How would you help a student stay motivated?

Humor sometimes helps. Cracking a joke, or simply talking about other things to distract them from their unmotivated inner voice. A lot of motivation stems from a person's "why." Understanding a person's motivation in the first place is a good place to start when trying to figure out a way to motivate someone.

If a student has difficulty learning a skill or concept, what would you do?

Try to use a simpler example. Analogies can sometimes work, and drawing things out sometimes does the trick. Using object can also be really helpful. Stories, imagination, and referencing something they're already familiar with has also proven to be helpful in my past tutoring experiences.

How do you help students who are struggling with reading comprehension?

Reading out loud is helpful for some students. One of the best things a student can do to improve their reading comprehension is to read something they genuinely care about. If you don't care about something you're going to gloss over it, regardless of your age, status or education level.

What strategies have you found to be most successful when you start to work with a student?

Be real. Firm and flexible teachers, in my opinion, are well liked and respected. Students pick up on fake dispositions and overly strict teachers who don't know when to tone it down end up pushing their students away. Know when to be light hearted about something and never forget that students are humans who have bad days too.

How would you help a student get excited/engaged with a subject that they are struggling in?

This is a tough situation because some students are really stubborn. For ultra-stubborn students your best bet is humor and a lighthearted approach. If they don't budge then going onto a different topic is sometimes helpful. Tutors and teachers forget that students are people who have good days and bad days, just like you and I. One strategy to get them excited about a subject is to simplify and solve easy questions first. This builds up their courage and understanding to take on more difficult problems.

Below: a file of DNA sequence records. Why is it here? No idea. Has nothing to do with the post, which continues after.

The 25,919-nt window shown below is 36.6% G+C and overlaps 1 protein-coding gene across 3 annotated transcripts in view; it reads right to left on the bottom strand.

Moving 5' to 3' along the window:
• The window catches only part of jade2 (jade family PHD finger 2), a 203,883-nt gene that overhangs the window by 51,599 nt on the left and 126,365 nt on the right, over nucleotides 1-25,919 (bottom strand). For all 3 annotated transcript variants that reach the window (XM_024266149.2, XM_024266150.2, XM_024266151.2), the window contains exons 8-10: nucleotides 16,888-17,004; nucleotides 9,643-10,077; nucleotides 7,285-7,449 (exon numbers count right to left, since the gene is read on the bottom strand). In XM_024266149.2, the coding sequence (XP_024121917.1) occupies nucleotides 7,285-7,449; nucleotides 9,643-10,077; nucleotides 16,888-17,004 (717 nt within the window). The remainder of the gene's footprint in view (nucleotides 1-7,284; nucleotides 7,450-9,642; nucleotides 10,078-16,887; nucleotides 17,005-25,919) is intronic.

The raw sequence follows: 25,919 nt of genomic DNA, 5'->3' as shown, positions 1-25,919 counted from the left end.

What techniques would you use to be sure that a student understands the material?

I firmly believe that in life, if you've mastered something, you can teach it to others. If a student hasn't mastered a subject or topic yet, but is familiar with the content and has the right answer, I would ask them to explain what they did to find the answer. It's important to understand the logic and process behind a student's thought process.

How do you build a student's confidence in a subject?

Start with simple questions and move on to more challenging questions.

How do you evaluate a student's needs?

I first ask them what they would like to work on and then evaluate their understanding of a subject matter as we're working through each question. If they are younger students I speak to their parents and, if possible, teachers. After years of tutoring and teaching I find that being attentive to a person's problem solving process is critical to figuring out what areas to work on. How someone solves a problem is just as important, and often times more important than scribbling down the right answer.

How do you adapt your tutoring to the student's needs?

I use my intuition. Respecting your student is vital because as human beings we can sense when someone is being condescending or belittling. That kind of attitude towards teaching limits trust and is detrimental to teaching anything. Having problems to work with of varying degrees of difficulty is also important.

What types of materials do you typically use during a tutoring session?

It depends on the subject. Some students come with homework they need to complete, while others require assignments or problems to solve. I first assess what kind of expectations the student and parent has and try to understand exactly what a student is struggling with. I then find material and problem sets that go over the subject, or assign a prompt to dive into (for writing). For languages, repetition and vocabulary is critical. Furthermore, getting students to overcome their shyness is also really important.